11:25 pm, Saturday, Apr 6Paige Anderson
Today I learned: The LARC club raises a glass in the Broadview Lounge after every game.
8:25 pm, Saturday, Apr 6Chelsea Embree
Gabby the copyeditor has just told me that she almost passed out on her shift. So there’s a story.
7:44 pm, Saturday, Apr 6Charlie Megenity
From Reporter Kiannah Sepeda-Miller:
The Broadview has filled up significantly. I’ve talked to a few regulars — regulars who have been coming here “forever,” as Al Larson put it. Marilyn and Glen Egil, also retired, have made dining at the Broadview a tradition for a decade.
4:01 pm, Saturday, Apr 6Charlie Megenity
From Copy Editor Kyle Cruz:
Larry Luallen, 67, of Woodhull, Ill. drives 18 miles at least once a week to eat at the Broadview, following his father, who frequented the restaurant as well.
2:33 pm, Saturday, Apr 6Paige Anderson
I didn’t have enough space in my article to include any quotes from Galesburg resident John Wees, but he was awesome. He’s been coming to the Broadview for 10 years. He gets breakfast with friends five days a week and according to him, at the Broadview, “everybody knows everybody in the mornings.”
2:12 pm, Saturday, Apr 6Chelsea Embree
Casey the photog told me that Kyle the copyeditor has discovered that there is a Broadview ghost. And her name is Laverne. I am so looking forward to reading more about that.
1:33 pm, Saturday, Apr 6Paige Anderson
Just finished the first shift. Was interviewing Broadview regulars the entire time, including a woman who had been going there for 35 years. Can’t wait to write up this article.
12:03 pm, Saturday, Apr 6Charlie Megenity
24 Hours at the Broadview has begun! Co-Mosaic Editor Paige Anderson is taking the first shift.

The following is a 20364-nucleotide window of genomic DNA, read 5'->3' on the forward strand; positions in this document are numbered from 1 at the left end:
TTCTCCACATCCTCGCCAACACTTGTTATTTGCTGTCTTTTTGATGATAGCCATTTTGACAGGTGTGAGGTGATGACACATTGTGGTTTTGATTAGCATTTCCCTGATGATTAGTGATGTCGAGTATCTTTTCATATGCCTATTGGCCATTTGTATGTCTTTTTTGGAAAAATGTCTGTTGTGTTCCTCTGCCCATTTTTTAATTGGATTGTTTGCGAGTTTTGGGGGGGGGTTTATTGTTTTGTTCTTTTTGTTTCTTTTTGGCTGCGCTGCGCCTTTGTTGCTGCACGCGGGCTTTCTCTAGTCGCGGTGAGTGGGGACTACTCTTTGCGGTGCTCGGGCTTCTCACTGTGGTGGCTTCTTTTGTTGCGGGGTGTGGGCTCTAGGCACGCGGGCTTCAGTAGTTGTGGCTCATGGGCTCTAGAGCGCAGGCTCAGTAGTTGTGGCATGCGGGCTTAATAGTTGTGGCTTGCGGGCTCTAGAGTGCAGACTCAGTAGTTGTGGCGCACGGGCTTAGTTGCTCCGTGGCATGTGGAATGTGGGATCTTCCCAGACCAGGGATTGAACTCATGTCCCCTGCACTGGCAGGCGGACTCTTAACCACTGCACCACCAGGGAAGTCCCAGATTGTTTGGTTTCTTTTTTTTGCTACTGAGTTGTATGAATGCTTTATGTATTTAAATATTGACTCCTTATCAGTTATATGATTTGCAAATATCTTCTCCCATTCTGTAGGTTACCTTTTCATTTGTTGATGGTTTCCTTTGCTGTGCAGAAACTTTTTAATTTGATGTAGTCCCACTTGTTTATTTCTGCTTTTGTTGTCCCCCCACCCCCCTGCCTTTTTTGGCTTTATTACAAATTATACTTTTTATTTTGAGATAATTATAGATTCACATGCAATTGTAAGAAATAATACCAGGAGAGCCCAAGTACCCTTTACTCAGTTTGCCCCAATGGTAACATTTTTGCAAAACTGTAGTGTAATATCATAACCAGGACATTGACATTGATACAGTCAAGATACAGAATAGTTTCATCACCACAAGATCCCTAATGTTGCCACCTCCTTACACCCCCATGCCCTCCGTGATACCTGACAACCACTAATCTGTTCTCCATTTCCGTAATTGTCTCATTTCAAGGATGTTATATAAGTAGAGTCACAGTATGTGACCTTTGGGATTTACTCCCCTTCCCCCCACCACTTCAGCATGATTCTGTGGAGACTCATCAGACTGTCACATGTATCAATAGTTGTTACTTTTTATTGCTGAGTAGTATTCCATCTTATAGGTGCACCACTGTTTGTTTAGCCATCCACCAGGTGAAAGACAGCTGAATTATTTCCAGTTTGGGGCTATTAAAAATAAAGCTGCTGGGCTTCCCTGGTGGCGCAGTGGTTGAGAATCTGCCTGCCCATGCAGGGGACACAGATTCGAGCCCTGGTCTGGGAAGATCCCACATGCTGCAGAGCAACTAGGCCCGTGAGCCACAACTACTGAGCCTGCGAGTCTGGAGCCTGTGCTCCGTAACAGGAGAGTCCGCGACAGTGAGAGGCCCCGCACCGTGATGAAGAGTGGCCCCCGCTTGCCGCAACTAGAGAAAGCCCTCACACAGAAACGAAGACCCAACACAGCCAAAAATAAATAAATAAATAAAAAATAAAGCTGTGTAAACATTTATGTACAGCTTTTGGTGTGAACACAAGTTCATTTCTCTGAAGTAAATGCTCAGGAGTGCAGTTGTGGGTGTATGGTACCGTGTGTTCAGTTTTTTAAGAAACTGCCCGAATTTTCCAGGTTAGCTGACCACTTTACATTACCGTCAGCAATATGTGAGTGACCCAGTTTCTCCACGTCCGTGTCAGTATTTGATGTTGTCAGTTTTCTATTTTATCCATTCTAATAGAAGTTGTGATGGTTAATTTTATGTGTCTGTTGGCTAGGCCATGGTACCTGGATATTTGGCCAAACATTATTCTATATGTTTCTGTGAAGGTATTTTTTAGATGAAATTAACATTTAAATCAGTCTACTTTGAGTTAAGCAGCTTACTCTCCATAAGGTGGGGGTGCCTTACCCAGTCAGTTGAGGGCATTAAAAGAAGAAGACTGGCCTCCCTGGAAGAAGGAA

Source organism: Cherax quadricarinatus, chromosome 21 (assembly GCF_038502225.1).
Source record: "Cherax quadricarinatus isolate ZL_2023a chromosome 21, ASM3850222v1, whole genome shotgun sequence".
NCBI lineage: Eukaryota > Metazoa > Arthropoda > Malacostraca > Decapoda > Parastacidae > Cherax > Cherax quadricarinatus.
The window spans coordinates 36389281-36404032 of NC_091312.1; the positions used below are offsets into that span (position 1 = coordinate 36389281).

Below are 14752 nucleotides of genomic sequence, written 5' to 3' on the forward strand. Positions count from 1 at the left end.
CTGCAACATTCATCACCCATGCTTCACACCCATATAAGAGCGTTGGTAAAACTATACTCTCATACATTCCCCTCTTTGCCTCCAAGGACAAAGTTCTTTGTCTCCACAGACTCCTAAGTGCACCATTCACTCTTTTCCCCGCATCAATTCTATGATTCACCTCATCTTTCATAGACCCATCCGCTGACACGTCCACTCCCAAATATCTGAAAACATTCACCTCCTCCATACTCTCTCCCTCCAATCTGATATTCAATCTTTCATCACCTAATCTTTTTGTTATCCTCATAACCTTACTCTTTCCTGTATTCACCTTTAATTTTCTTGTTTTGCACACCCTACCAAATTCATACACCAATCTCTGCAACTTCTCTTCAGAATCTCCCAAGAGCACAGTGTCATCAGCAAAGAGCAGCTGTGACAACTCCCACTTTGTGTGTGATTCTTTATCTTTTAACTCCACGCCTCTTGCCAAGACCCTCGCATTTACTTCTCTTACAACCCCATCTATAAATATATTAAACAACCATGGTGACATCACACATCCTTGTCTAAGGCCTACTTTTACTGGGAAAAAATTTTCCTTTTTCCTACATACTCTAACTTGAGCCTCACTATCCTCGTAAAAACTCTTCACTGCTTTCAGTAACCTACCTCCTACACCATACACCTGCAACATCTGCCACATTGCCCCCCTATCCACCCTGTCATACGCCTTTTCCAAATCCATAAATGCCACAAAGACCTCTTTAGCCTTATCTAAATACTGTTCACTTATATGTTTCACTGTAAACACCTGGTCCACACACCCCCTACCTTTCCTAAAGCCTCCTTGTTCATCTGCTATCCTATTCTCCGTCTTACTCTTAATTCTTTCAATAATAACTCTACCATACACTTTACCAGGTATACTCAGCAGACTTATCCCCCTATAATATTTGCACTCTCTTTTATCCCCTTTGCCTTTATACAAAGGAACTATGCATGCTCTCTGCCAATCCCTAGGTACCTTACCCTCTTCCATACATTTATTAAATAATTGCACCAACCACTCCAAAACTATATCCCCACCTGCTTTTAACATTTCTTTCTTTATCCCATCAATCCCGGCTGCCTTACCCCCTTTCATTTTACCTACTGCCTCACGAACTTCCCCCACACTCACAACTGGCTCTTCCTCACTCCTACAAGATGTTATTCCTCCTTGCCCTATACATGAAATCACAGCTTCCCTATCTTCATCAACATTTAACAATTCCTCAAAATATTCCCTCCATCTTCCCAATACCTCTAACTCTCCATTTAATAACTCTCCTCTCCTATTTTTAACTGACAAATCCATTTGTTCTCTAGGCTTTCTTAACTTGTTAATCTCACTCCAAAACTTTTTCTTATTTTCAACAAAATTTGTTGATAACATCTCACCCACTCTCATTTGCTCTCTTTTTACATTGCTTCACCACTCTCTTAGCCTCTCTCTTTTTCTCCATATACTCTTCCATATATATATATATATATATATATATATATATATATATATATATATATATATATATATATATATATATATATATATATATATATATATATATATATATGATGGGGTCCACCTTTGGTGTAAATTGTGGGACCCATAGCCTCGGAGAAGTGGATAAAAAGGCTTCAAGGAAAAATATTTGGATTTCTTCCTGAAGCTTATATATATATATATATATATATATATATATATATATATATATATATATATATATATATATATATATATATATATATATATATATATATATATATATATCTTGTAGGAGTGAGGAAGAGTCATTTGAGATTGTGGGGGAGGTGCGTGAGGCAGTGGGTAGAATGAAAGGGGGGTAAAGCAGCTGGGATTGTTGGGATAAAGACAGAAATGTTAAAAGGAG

10:17 pm, Tuesday, Nov 6Jackson White
NBC declares Obama the winner.
9:35 pm, Tuesday, Nov 6Chelsea Embree
Unofficial election results are in for Galesburg!
Information comes from the City of Galesburg’s website.
The total number of ballots cast was 12,318, so for those of you who like percentages, that’s about 65% turnout.
(For the record, I am rounding percentages down. This makes my life easier. Yes.)
For the presidential/vice-presidential race, Obama/Biden got 7,689 votes (62%) and Romney/Ryan got 4,305 (35%).
For congressional representative, the race got a little tighter. Cheri Bustos (D) got 7,070 votes (58%) and Bobby Schilling (R) got 4,942 (41%).
The candidates for State’s Attorney not only featured an Independent party, but said Independent got a substantial amount of votes. Their candidate was Erik Gibson, who got 5,042 votes (42%), but John Pepmeyer (D) took the race with 6,746 (57%).
These, I think, are the names more people will recognize. Other election results can be found here: http://www.ci.galesburg.il.us/galesburg_2012_general_election_results_-_unofficial/
9:08 pm, Tuesday, Nov 6Jackson White
Bustos up 55-45 on Schilling with 43 percent reporting according New York Times
8:55 pm, Tuesday, Nov 6Jackson White
Update on electoral map: Romney 154 Obama 144 according to New York Times
8:09 pm, Tuesday, Nov 6Anna Meier
Updated electoral vote count: 110 Obama, 139 Romney. Virginia, Florida and other swing states still not called.
7:52 pm, Tuesday, Nov 6Anna Meier
Are there reasons why we should keep the electoral college? Professor Civettini says yes; imagine a 2000 election Florida-style recount all the time. Yikes! Certainly ups and downs here.
7:50 pm, Tuesday, Nov 6Anna Meier
Assistant Professor of Political Science Andrew Civettini says we are likely to see 53 Democratic senators and a House controlled by the Republican party. Thus, regardless of who wins, Congress is likely to remain divided.
7:48 pm, Tuesday, Nov 6Anna Meier
Vice President Joe Biden is already building momentum for the 2016 election, Associate Professor of Educational Studies Kelton Williams said.
7:47 pm, Tuesday, Nov 6Anna Meier
Thoughts from professors:
Assistant Professor of History Emre Sencer: “In Turkey, they’re already saying that Obama won.”
Instructor of Journalism David Amor: “Whether [social media] affects turnout, who knows. But it’s helped people raise a ton of money.”